(ANIMAL RESCUE) Benigno Aquino, the President of the Philippines, has called for a state of calamity due to Typhoon Yolanda (also referred to as Typhoon Haiyan) to speed relief efforts for victims. Over 2,800 people are feared to be dead, along with countless animals, which makes this the deadliest natural catastrophe in Philippine history.
In a statement, Aquino said the two provinces hit the worst are Leyte and Samar.
According to the Official Gazette, a total of 1,387,446 families in 39 provinces were affected by the strongest storm to hit the Philippines.
Both the Humane Society International (HSI) and the International Fund for Animal Welfare (IFAW) distributed rescue teams to help animals in the wake of this horrible tragedy.
HSI has already sent an animal-focused team of five, including three veterinarians, to the northeast region of Cebu, while preparing to send more teams to two other islands as needed.
“In the Philippines, there is an annual production of roughly 2,665 of cattle, 9,669 carabao, 107,367 hogs, and 1,401 goats among other farm animals in the affected Eastern Visayas. There are still no reliable estimates of the number of farm animals, companion animals or wildlife affected by Super Typhoon Yolanda,” says a representative of IFAW.
“Based on our previous experience in animal disaster response, and our knowledge of the Philippines (HSI has had ongoing spay/neuter and veterinary training programs in the country for the last four years), we do assume that pets will have evacuated with families and are likely displaced as well.”
“Our team will do an initial assessment but they will be focusing on the relief or displacement camps set up by the UN, Red Cross and others as we expect a number of pets to be in need in these locations (food, veterinary care, vaccinations, etc). When our assessment is complete, we will determine our plan of action and the specific supplies required to make the greatest impact on the animals in need,” Kelly O’Meara of HSI said.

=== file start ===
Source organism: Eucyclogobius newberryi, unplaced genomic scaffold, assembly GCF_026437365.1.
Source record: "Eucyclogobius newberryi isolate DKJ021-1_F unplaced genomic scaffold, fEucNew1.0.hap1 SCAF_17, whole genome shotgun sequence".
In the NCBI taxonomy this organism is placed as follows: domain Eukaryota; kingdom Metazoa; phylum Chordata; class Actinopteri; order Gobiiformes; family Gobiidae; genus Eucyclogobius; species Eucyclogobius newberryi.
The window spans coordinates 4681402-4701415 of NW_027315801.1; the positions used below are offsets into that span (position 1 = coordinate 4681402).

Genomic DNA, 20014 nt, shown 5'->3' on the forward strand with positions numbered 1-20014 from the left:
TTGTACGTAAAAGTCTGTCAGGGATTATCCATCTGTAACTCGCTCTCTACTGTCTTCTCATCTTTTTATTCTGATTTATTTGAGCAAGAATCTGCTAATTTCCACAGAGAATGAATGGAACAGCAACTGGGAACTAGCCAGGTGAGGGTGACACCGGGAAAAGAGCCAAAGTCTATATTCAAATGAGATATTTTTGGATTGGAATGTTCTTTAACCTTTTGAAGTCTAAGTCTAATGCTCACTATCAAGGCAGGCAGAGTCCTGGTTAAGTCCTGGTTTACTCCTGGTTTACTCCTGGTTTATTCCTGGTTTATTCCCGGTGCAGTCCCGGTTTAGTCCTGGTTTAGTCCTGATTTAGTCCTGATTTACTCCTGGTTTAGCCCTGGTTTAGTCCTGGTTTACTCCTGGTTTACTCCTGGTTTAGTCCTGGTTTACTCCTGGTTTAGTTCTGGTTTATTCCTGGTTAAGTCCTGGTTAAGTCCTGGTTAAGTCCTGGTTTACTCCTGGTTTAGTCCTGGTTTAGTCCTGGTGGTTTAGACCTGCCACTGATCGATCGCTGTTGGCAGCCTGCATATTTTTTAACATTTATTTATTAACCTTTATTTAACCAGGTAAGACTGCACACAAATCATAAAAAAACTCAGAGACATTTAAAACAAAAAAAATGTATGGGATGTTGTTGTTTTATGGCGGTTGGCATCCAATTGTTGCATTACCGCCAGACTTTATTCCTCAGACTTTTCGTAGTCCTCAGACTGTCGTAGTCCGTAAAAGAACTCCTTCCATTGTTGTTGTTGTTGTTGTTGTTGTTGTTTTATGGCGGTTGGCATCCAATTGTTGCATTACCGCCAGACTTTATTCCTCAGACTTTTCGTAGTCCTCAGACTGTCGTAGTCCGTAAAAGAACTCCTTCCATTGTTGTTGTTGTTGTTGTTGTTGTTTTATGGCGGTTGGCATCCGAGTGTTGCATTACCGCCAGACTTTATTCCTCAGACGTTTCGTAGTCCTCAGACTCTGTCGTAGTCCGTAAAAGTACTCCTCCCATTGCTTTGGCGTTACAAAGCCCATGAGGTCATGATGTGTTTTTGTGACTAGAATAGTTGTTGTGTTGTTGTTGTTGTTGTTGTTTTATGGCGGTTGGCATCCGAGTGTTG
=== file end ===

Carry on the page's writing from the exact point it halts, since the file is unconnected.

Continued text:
Here at Global Animal, we believe that helping injured and displaced pets is a profound and direct way to support the people in the throws of a natural disaster. It’s not an either/or. All animal lovers can relate to what it would feel like to be reunited with a pet after a disaster. In the hardest hit Philippine provinces, non-profit animal organizations have the enormous logistical and physical task of providing rescue, veterinary care and humane treatment to more than 100,000 farm animals caught in the crisis.
Global Animal Foundation, a 501(c)(3) that funds emergency animal rescue worldwide, is collecting donations to disperse between IFAW (International Fund for Animal Welfare) and Humane Society International (HSI), as well as other key organizations on the ground that are properly vetted, to help animals in the Philippines. Please consider supporting the efforts on the ground to save animals in critical peril.
Witness IFAW’s remarkable rescue efforts in the video below.
— Cara Meyers, exclusive to Global Animal